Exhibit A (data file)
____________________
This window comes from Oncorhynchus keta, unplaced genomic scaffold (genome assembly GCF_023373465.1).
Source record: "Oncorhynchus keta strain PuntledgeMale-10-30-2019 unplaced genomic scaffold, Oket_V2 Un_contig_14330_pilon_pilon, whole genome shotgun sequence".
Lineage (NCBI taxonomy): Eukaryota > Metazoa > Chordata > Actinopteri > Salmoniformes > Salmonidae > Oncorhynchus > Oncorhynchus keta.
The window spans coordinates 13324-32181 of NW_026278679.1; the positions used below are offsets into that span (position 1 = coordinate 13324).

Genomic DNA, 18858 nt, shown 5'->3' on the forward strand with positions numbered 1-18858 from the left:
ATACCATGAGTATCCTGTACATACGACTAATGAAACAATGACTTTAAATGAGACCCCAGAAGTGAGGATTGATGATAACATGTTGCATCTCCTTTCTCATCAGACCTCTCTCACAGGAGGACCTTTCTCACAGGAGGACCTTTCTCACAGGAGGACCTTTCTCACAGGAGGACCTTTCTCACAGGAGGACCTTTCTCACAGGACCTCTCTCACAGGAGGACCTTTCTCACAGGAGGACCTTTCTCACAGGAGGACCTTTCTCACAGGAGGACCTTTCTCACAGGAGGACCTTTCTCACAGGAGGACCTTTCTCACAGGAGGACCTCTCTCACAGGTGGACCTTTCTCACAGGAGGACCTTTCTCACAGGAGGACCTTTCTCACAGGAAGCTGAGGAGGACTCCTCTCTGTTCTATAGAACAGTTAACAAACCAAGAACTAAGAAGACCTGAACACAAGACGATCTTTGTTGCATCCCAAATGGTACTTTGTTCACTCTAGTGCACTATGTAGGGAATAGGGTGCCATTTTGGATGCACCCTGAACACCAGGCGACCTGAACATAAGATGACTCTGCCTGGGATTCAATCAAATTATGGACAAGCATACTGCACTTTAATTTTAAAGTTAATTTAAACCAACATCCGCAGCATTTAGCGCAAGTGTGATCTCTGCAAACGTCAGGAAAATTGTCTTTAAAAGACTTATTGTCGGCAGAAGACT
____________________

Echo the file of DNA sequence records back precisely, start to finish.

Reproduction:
This window comes from Oncorhynchus keta, unplaced genomic scaffold (genome assembly GCF_023373465.1).
Source record: "Oncorhynchus keta strain PuntledgeMale-10-30-2019 unplaced genomic scaffold, Oket_V2 Un_contig_14330_pilon_pilon, whole genome shotgun sequence".
Lineage (NCBI taxonomy): Eukaryota > Metazoa > Chordata > Actinopteri > Salmoniformes > Salmonidae > Oncorhynchus > Oncorhynchus keta.
The window spans coordinates 13324-32181 of NW_026278679.1; the positions used below are offsets into that span (position 1 = coordinate 13324).

Genomic DNA, 18858 nt, shown 5'->3' on the forward strand with positions numbered 1-18858 from the left:
ATACCATGAGTATCCTGTACATACGACTAATGAAACAATGACTTTAAATGAGACCCCAGAAGTGAGGATTGATGATAACATGTTGCATCTCCTTTCTCATCAGACCTCTCTCACAGGAGGACCTTTCTCACAGGAGGACCTTTCTCACAGGAGGACCTTTCTCACAGGAGGACCTTTCTCACAGGAGGACCTTTCTCACAGGACCTCTCTCACAGGAGGACCTTTCTCACAGGAGGACCTTTCTCACAGGAGGACCTTTCTCACAGGAGGACCTTTCTCACAGGAGGACCTTTCTCACAGGAGGACCTTTCTCACAGGAGGACCTCTCTCACAGGTGGACCTTTCTCACAGGAGGACCTTTCTCACAGGAGGACCTTTCTCACAGGAAGCTGAGGAGGACTCCTCTCTGTTCTATAGAACAGTTAACAAACCAAGAACTAAGAAGACCTGAACACAAGACGATCTTTGTTGCATCCCAAATGGTACTTTGTTCACTCTAGTGCACTATGTAGGGAATAGGGTGCCATTTTGGATGCACCCTGAACACCAGGCGACCTGAACATAAGATGACTCTGCCTGGGATTCAATCAAATTATGGACAAGCATACTGCACTTTAATTTTAAAGTTAATTTAAACCAACATCCGCAGCATTTAGCGCAAGTGTGATCTCTGCAAACGTCAGGAAAATTGTCTTTAAAAGACTTATTGTCGGCAGAAGACT